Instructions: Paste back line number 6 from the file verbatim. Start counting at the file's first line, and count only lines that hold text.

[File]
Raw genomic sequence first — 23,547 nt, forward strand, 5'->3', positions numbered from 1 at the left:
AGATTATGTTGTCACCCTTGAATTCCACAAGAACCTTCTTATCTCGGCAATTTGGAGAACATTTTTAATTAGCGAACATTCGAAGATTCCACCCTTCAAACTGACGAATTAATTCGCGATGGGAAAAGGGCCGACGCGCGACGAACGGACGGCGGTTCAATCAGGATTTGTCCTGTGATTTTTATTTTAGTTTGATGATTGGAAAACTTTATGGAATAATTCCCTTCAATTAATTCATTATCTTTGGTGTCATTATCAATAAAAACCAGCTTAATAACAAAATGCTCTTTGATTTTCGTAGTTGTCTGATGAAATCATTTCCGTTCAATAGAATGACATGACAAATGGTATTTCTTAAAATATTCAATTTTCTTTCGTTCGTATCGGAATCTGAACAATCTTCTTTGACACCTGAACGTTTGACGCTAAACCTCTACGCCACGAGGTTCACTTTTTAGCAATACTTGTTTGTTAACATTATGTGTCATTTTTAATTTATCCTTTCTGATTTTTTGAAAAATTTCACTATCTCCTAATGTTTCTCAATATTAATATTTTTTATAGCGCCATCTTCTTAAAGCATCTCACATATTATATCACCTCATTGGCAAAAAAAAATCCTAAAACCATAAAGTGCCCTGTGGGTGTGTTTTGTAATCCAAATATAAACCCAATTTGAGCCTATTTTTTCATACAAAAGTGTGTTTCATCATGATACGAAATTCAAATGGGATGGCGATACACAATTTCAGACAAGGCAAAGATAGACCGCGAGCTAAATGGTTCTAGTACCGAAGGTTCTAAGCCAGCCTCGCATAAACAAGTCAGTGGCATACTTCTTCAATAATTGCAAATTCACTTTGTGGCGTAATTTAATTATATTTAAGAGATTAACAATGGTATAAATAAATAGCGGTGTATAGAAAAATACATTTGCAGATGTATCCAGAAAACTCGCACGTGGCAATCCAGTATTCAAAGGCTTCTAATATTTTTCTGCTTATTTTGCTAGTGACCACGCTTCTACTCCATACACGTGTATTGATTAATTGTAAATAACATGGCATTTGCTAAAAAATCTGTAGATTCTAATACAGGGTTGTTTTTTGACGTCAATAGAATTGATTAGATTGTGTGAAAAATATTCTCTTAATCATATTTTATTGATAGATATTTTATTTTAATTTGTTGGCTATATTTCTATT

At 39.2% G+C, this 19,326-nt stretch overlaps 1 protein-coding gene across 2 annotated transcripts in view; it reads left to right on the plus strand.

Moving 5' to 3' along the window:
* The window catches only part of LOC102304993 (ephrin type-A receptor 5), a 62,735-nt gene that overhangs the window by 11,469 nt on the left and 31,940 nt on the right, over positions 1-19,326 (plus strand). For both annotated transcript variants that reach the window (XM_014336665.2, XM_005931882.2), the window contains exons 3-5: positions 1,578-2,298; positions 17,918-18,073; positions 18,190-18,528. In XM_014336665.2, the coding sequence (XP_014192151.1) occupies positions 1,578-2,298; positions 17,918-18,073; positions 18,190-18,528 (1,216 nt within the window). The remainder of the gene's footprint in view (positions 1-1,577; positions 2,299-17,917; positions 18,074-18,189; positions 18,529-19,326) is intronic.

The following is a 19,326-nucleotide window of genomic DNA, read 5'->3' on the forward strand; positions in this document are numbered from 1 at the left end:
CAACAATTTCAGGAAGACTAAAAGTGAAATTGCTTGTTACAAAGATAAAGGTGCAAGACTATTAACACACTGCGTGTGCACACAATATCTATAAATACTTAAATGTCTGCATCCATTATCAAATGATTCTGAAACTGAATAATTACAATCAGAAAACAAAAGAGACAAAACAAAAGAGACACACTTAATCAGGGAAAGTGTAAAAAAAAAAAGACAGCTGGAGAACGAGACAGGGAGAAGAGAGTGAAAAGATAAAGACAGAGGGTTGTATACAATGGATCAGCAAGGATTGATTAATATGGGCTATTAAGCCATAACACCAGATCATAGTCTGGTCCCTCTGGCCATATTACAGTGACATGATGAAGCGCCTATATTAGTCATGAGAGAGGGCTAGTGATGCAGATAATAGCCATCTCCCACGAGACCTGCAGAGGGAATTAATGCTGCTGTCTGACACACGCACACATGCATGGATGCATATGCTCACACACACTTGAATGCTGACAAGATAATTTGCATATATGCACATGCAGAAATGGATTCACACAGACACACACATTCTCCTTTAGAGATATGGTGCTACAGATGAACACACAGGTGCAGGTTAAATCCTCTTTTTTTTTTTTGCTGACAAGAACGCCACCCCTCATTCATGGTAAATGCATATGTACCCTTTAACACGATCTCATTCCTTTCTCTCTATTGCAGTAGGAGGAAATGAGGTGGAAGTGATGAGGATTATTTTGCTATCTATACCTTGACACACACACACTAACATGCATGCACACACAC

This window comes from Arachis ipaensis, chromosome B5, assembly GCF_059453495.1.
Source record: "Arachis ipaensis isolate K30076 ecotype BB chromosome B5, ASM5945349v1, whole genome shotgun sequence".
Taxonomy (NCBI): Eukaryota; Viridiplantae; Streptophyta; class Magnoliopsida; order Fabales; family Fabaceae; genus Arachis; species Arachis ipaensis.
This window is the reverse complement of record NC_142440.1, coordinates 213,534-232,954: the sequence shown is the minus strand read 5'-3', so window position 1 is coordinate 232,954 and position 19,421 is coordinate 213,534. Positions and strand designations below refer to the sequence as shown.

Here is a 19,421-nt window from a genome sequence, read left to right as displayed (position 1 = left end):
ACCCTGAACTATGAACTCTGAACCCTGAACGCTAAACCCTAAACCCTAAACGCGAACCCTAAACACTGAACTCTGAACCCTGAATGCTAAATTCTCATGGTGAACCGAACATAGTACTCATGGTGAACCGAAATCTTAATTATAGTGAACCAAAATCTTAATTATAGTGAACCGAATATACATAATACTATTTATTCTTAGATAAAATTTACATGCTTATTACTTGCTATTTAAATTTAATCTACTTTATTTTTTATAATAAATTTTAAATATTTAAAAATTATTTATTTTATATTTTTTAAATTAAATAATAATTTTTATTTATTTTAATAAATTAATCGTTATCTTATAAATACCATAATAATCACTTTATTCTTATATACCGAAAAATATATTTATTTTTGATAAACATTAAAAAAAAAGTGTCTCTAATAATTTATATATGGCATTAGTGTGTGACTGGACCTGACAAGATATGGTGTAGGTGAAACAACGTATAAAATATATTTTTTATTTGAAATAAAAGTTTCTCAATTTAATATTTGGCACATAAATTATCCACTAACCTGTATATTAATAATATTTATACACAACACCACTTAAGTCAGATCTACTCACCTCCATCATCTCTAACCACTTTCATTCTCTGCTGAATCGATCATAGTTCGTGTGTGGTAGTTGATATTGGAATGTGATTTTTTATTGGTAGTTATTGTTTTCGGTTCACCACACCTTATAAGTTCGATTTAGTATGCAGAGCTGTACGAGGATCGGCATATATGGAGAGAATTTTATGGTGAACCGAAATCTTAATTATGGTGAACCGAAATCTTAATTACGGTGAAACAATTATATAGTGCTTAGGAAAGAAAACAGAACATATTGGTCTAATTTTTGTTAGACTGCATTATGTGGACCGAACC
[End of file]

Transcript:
The following is a 19,326-nucleotide window of genomic DNA, read 5'->3' on the forward strand; positions in this document are numbered from 1 at the left end: